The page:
anonymous
  • anonymous
PLEASE HELP ME!!!!!!!!!!!!! I have no idea where to start? Evaluate the expression: v ⋅ w Given the vectors: r = <8, 1, -6>; v = <6, 7, -3>; w = <-7, 5, 2>
Mathematics
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anonymous
  • anonymous
PLEASE HELP ME!!!!!!!!!!!!! I have no idea where to start? Evaluate the expression: v ⋅ w Given the vectors: r = <8, 1, -6>; v = <6, 7, -3>; w = <-7, 5, 2>
Mathematics
jamiebookeater
  • jamiebookeater
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nuttyliaczar
  • nuttyliaczar
Dot products are scalar products that you obtain by multiplying each of the like dimensions with each other and then adding all of the products
anonymous
  • anonymous
Do i use the formula u x v= (u2v3 - u3v2)i - (u1v3 - u3v1)j + (u1v2 - u2v1)k ?
anonymous
  • anonymous
Oh, you mean multiplying them all together? @nuttyliaczar

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nuttyliaczar
  • nuttyliaczar
We're just looking at vectors v and w here so ignore the first. There will be three products here since both vectors have three dimensions/components. The first product is (6)(-7)=-42
anonymous
  • anonymous
Okay, so the second and third product would be 7(5)=35 and -3(2)=-6
anonymous
  • anonymous
Then will our simplified expression look like <-42, 35, -6> * <8, 1, -6>? @nuttyliaczar
nuttyliaczar
  • nuttyliaczar
Oh no no you want to add the products after
nuttyliaczar
  • nuttyliaczar
Dot products are scalar values, meaning they only have a magnitude, no direction
anonymous
  • anonymous
Oh, so does that mean we add -42+35+(-6)? @nuttyliaczar
nuttyliaczar
  • nuttyliaczar
Yes, that will get you your dot product between v and w
anonymous
  • anonymous
Okay so that would be -13, right? Then what do we do with r = <8, 1, -6>?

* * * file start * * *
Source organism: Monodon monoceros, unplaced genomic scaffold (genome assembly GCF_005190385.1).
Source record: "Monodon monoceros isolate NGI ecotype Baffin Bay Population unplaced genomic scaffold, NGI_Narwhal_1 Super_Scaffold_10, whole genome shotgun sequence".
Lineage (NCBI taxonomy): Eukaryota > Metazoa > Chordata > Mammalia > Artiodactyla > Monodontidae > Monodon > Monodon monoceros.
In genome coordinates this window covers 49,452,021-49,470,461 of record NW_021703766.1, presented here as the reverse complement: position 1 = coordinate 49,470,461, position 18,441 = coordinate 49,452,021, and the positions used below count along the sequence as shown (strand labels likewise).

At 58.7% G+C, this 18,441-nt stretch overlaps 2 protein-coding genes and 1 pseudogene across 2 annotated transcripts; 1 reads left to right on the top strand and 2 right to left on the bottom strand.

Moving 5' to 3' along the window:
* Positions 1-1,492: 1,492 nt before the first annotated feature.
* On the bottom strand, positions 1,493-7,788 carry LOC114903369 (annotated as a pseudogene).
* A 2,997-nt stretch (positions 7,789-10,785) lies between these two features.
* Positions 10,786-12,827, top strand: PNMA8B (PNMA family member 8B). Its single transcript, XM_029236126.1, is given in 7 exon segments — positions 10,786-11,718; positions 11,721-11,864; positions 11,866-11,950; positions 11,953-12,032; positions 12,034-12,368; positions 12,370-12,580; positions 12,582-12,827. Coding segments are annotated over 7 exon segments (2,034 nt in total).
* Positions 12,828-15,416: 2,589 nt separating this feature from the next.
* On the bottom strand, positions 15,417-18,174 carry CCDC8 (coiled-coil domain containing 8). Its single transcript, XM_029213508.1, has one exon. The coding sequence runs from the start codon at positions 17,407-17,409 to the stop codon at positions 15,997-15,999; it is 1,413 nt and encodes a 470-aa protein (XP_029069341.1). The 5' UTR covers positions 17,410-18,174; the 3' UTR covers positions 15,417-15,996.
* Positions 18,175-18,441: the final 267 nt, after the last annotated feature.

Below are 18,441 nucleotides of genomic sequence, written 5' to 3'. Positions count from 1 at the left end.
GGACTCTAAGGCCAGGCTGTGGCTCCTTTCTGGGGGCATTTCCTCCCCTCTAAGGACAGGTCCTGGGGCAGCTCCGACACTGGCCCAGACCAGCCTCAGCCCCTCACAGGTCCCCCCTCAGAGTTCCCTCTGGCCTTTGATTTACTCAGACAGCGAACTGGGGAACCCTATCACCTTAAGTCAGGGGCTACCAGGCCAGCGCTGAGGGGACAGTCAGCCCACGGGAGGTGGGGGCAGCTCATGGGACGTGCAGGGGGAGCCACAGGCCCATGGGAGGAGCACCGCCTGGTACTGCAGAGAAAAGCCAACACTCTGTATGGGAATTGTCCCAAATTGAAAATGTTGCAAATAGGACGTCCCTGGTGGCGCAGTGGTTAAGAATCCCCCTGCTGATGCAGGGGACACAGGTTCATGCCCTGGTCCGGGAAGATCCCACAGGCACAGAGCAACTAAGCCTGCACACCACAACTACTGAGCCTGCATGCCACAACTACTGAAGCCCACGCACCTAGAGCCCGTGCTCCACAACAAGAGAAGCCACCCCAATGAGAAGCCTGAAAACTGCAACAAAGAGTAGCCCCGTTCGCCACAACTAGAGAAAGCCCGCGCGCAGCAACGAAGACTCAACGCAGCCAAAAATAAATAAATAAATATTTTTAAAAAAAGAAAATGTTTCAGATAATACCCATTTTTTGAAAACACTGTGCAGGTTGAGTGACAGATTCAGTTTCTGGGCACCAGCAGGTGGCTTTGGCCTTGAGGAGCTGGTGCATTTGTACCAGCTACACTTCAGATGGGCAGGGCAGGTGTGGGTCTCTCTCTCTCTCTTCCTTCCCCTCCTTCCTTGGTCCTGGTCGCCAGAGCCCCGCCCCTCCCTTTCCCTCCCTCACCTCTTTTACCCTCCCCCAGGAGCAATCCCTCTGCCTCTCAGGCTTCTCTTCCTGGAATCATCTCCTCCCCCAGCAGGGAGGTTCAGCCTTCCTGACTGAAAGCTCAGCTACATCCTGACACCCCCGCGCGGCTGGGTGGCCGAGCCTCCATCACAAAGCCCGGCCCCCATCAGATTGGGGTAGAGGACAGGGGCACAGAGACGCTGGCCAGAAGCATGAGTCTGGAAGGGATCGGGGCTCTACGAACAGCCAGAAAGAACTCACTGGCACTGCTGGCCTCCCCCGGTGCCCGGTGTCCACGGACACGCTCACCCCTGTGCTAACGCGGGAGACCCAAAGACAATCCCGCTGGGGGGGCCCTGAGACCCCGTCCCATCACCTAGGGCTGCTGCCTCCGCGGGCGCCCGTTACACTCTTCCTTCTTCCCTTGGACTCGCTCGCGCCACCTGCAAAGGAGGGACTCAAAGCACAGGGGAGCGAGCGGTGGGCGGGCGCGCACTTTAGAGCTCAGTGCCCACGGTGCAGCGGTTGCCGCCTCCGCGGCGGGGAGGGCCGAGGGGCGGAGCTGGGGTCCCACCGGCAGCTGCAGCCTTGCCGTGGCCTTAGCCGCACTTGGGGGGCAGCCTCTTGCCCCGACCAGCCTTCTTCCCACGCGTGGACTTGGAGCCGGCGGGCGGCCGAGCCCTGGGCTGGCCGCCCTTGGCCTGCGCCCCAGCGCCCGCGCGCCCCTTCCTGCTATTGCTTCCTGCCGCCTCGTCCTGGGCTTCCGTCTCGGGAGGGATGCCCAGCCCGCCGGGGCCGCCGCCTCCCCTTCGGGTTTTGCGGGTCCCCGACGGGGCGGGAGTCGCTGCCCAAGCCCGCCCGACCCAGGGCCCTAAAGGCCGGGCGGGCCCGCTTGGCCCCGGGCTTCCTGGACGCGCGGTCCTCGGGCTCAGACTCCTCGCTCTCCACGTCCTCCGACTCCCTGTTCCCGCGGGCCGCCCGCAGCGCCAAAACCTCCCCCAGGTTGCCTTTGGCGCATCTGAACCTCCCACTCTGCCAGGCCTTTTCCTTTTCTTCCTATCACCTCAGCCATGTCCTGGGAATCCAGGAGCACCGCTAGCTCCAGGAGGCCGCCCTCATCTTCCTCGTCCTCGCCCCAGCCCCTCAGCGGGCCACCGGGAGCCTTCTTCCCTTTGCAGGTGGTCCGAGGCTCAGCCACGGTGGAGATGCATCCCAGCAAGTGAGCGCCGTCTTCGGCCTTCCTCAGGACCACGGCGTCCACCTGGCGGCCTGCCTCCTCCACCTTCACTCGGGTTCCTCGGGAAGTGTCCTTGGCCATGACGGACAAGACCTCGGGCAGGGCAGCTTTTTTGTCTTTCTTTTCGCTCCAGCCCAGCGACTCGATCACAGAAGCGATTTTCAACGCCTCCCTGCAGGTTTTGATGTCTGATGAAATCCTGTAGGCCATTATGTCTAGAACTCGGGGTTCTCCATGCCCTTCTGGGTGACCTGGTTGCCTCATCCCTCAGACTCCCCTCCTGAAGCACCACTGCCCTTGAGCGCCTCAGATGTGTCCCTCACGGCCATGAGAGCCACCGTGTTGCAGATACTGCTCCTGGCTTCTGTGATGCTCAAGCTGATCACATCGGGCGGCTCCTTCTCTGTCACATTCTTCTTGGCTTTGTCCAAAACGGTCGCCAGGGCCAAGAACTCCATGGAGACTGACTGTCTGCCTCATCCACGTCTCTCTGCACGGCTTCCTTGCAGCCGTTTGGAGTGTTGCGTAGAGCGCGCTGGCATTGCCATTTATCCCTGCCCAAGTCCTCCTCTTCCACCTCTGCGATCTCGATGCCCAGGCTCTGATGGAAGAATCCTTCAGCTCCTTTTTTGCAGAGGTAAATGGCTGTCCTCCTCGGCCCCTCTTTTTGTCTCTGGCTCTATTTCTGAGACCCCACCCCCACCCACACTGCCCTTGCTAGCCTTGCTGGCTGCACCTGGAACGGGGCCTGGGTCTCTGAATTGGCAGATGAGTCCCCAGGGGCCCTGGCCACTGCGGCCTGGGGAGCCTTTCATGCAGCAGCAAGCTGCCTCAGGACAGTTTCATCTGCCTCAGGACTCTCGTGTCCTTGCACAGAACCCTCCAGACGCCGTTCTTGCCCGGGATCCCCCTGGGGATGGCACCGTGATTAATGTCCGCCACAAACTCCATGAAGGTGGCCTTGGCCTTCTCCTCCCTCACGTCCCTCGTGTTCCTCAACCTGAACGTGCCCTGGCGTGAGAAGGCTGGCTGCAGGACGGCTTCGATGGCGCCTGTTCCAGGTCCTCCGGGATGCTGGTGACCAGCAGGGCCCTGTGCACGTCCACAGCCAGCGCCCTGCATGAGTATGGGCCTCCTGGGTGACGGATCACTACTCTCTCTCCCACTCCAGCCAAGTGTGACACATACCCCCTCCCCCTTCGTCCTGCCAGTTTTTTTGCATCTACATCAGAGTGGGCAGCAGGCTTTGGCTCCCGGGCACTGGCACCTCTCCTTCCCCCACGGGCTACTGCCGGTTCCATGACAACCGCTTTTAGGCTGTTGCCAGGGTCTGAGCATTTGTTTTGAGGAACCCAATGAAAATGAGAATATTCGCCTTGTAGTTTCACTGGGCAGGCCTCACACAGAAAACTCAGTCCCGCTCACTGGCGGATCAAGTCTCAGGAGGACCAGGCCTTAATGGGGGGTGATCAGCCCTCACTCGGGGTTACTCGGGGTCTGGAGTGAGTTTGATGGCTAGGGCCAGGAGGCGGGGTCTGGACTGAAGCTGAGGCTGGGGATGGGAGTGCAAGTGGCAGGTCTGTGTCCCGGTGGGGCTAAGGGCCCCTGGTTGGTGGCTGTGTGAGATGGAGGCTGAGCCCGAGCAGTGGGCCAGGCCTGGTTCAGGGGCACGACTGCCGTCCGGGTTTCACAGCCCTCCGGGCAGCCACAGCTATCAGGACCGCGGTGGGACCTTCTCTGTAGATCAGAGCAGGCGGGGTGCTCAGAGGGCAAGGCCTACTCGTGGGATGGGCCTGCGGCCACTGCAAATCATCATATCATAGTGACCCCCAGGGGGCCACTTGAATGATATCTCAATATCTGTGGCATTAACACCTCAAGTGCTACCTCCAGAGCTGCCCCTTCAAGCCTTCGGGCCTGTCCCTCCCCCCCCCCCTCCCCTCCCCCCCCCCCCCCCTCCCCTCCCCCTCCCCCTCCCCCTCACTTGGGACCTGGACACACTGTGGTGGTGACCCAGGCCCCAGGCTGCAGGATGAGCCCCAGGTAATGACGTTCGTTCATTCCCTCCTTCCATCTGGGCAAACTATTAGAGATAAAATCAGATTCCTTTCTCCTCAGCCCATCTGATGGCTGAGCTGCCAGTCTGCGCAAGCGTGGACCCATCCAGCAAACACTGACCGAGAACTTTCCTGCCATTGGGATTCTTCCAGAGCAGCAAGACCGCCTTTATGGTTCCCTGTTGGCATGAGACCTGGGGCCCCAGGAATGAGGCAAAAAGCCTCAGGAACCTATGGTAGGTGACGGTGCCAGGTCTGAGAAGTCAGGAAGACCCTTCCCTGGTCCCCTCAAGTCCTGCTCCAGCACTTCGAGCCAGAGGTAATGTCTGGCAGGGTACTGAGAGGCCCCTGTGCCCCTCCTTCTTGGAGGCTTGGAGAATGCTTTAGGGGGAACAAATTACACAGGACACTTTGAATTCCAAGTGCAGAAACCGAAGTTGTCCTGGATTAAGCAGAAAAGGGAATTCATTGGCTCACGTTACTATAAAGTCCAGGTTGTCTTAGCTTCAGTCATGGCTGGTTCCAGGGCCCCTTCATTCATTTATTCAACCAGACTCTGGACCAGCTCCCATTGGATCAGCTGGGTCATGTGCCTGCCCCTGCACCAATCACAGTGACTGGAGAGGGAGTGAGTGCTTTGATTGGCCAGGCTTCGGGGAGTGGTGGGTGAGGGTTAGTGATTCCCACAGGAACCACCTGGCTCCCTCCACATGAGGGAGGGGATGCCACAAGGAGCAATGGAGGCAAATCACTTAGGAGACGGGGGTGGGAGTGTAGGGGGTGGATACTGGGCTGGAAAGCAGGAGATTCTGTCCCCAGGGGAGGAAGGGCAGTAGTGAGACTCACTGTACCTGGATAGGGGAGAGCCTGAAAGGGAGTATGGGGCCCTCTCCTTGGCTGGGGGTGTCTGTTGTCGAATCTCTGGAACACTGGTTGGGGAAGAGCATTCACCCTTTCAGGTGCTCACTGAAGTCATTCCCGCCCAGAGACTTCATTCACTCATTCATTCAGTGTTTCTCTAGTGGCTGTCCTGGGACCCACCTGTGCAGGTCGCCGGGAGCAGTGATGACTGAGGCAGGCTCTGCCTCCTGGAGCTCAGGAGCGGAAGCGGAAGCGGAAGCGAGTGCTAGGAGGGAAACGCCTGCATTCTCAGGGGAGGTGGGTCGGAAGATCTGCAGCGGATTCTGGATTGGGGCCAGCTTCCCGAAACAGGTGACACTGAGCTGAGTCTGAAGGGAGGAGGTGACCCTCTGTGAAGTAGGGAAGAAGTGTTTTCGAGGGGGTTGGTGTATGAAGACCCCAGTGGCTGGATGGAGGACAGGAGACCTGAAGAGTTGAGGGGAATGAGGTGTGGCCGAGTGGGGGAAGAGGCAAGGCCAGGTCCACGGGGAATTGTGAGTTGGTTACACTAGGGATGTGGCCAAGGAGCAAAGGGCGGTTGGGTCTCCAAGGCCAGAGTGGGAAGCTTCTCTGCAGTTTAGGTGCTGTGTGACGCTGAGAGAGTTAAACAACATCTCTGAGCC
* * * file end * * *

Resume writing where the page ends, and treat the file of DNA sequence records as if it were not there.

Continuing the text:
anonymous
  • anonymous
nuttyliaczar
  • nuttyliaczar
The r is irrelevant to the question, so we can ignore it. And yes it is -13
anonymous
  • anonymous
Oh! Right, I just took another look at the question. So my final answer would be just -13 @nuttyliaczar
nuttyliaczar
  • nuttyliaczar
And while we are on this topic, what does this dot product tell you about the vectors? For example, what would happen if you had two perpendicular vectors?
nuttyliaczar
  • nuttyliaczar
Yes just -13
anonymous
  • anonymous
Im not sure about your question @nuttyliaczar I think the angle between the vectors would be 90 degrees..
nuttyliaczar
  • nuttyliaczar
I mean what would the dot product of two perpendicular vectors be?
anonymous
  • anonymous
Would it be zero? @nuttyliaczar
anonymous
  • anonymous
Im sorry, I have not really gone over this much @nuttyliaczar
nuttyliaczar
  • nuttyliaczar
Yes, because the products when added would cancel each other out
nuttyliaczar
  • nuttyliaczar
It's okay, just giving you some insight on what dot products are useful for
anonymous
  • anonymous
Thank you so much for helping me and providing me some insight, I really appreciate it! @nuttyliaczar
nuttyliaczar
  • nuttyliaczar
No problem, good luck in your future endeavours

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